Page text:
To some, Bread’s brand of soft rock was nothing more than insipid drivel. To others they were purveyors of well-crafted, easy listening staples that provided some of the greatest guilty pleasures to be heard on AM radio during the early ‘70s. To me, their songs were minor annoyances that didn’t make me rush to change the station when they used to pop up on the radio, but now their heavenly brand of melody-driven soft rock provides a welcome dose of nostalgia for the wonder years every time I hear them.
When they released their first eponymously titled album in 1969, the band consisted of three songwriters David Gates, Jimmy Griffin and Robb Royer. Griffin and Royner had worked together in a group called Pleasure Fair, when they met Gates who was initially brought in to produce them. While the first Bread album laid the groundwork for the group’s pleasing sound, it ultimately yielded no hits.
Their second album, “On The Waters,” included their first hit, the 1971 chart-topper “Make It With You,” firmly establishing Bread as hit makers and Mike Botts was added to the lineup on drums in order to allow the group to go out on the road and tour. A second top-ten hit followed with “If,” from their third album “Manna,” before Royner left the lineup to be replaced by session musician Larry Knechtel.
With Knechtel on board they recorded their most popular album, “Baby I’m-A Want You”, in 1972 which included the hits “Everything I Own,” “Mother Freedom” and “Diary.” The following album, “Guitar Man” (also 1972) included the hits “Aubrey,” “Guitar Man” and “Sweet Surrender,” however the group broke up after its release due to a dispute over songwriting credits between Gates and Griffin.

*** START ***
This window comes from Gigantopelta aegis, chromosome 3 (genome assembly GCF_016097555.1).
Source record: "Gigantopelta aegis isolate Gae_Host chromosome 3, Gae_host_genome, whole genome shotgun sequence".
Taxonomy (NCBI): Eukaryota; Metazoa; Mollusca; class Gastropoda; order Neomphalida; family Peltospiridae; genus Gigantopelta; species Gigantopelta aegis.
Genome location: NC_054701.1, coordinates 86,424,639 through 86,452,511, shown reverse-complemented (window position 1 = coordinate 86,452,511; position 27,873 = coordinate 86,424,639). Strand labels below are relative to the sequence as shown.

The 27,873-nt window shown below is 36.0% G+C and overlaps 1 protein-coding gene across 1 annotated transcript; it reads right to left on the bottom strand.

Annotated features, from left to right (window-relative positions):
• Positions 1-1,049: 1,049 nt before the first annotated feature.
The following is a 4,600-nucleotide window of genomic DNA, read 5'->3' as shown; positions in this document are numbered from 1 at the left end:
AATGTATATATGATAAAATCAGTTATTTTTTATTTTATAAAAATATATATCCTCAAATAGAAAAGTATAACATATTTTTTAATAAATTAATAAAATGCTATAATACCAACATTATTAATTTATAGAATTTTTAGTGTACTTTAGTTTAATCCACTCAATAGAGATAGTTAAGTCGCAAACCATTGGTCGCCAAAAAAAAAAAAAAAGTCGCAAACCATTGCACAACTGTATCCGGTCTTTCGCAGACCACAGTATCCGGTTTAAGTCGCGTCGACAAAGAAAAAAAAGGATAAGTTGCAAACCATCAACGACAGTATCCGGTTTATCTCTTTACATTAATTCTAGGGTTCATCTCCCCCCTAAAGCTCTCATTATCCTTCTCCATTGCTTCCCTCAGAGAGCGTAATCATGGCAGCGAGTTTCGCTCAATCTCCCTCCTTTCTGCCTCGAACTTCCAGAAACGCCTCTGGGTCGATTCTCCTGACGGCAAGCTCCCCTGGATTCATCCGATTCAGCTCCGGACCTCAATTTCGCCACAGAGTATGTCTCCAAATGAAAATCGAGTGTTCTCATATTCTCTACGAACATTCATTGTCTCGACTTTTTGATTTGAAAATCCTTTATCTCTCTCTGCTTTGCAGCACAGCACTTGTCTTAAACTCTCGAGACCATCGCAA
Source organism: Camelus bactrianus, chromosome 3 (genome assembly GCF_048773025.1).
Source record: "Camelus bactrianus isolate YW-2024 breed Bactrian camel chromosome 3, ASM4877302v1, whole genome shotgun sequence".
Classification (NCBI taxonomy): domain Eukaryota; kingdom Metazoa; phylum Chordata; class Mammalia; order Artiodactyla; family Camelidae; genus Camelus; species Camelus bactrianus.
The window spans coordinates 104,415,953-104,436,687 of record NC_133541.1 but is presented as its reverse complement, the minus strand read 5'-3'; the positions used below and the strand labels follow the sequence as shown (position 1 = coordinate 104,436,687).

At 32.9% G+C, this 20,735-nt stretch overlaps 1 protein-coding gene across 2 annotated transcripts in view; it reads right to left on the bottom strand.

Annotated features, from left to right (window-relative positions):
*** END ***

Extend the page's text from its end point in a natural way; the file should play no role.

After the breakup, Gates released two solo records before again joining forces with Griffin to record the Bread album Lost Without Your Love in 1977, resulting in another top-ten hit with the title track. The reunion didn’t last long, and Gates and Griffin parted ways with much animosity. Gates wanted to go out on his own using the Bread name, but Griffin (who co-owned the name with Gates) sued him, bringing an end to their partnership and the group for good.
Listening to a group Fleet Foxes today, makes me realize the debt they owe to Bread.